I’m probably much harder to please with monster-hunting manga than any other subgenre. There’s just so much of it, it usually has to be both outstanding and irresistible to really catch my attention. Butterfly doesn’t really fit into this category for me, but there are a few things about it that make it quirky and potentially interesting. First of all, this series is actually seinen manga written by a woman. I have great fondness for other seinen by female authors like Soryo’s ES (Eternal Sabbath), so those publication details did make me more intrigued about the title. While this is a seinen series, it is set in high school with a male main character who is not all that great at school. Ginji refuses to write any career goals as he heads into his final months of school. His life is changed when he meets Ageha, an elementary school kid with glasses and long hair who promises to pay his debts if Ginji will work them off by doing some ghost busting.
Ginji hates the idea of ghost, but he’s haunted by an event that happened to his older brother. When Ageha suddenly appears before him, asking if he wants to “Go and kill…all the ghosts in the world together,” Ginji is extremely skeptical. He tags along on one of Ageha’s missions and finds out that the exorcisms he’s going to be involved in are a little different than he expects. It turns out that Ageha has the ability to manifest images of the things that haunt people, and Ginji has the ability to destroy them. So Ageha is effectively exorcising people’s worries and fears by giving them a form that Ginji battles with. Ageha and Ginji have complementary powers, but the way they work isn’t fully explained in the first volume. Ageha is a bit of a mysterious being as well, because while people tend to assume she’s a girl, others maintain that she’s a cross-dressing boy.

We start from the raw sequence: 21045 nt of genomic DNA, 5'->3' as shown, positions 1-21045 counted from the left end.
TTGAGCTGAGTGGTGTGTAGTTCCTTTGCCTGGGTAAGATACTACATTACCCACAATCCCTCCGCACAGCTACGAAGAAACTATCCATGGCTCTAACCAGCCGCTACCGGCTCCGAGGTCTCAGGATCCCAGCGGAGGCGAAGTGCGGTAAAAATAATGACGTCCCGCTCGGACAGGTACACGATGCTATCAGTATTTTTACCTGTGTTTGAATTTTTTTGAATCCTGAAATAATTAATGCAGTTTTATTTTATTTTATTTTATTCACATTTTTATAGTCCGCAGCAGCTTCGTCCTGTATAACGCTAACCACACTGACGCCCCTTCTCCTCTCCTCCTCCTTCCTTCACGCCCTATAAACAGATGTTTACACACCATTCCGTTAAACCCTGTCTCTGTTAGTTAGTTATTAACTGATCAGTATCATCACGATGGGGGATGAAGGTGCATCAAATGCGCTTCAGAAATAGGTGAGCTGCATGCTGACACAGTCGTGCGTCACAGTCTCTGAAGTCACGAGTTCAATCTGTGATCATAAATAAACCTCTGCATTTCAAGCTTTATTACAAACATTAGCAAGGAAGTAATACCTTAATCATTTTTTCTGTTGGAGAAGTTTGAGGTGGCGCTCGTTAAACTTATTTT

Aikawa’s art is clear and easy to follow during the action scenes, but lacks a unique style. I was fond of Ageha’s mannerisms, just because after reading The Secret Notes of Lady Kanako, I’m happy to see yet another glasses-wearing protagonist with social issues. While Butterfly didn’t totally win me over with the first volume I was intrigued by the idea that Ageha is manifesting people’s internal demons, and Ginji’s destruction of those illusions brings the afflicted some peace. I’m curious to see if some of the mysteries behind Ageha’s origin and the nature of the duo’s complementary powers are explored more in the next volume. I think that Butterfly would probably appeal most to older high school students and adults who want a slightly different spin on monster hunting manga.
Review copy provided by the publisher